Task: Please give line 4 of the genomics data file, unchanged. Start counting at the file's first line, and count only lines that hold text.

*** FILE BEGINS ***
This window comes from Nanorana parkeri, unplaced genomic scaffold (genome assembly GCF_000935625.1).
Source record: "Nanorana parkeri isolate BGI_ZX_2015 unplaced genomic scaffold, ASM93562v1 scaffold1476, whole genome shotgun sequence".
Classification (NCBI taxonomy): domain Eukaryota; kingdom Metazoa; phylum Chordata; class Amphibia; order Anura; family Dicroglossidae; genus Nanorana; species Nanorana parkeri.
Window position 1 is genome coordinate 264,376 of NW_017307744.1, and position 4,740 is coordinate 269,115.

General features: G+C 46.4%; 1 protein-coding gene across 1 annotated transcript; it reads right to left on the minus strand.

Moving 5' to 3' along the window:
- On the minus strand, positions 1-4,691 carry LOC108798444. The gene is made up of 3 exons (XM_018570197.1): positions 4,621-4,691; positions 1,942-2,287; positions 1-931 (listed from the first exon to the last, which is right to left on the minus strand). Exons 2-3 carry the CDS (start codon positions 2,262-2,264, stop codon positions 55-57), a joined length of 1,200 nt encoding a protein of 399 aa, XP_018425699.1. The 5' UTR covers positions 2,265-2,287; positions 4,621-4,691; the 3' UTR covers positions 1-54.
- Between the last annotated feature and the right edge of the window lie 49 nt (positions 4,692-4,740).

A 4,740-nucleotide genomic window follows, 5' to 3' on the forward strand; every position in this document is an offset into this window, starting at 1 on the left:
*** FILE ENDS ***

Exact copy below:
Window position 1 is genome coordinate 264,376 of NW_017307744.1, and position 4,740 is coordinate 269,115.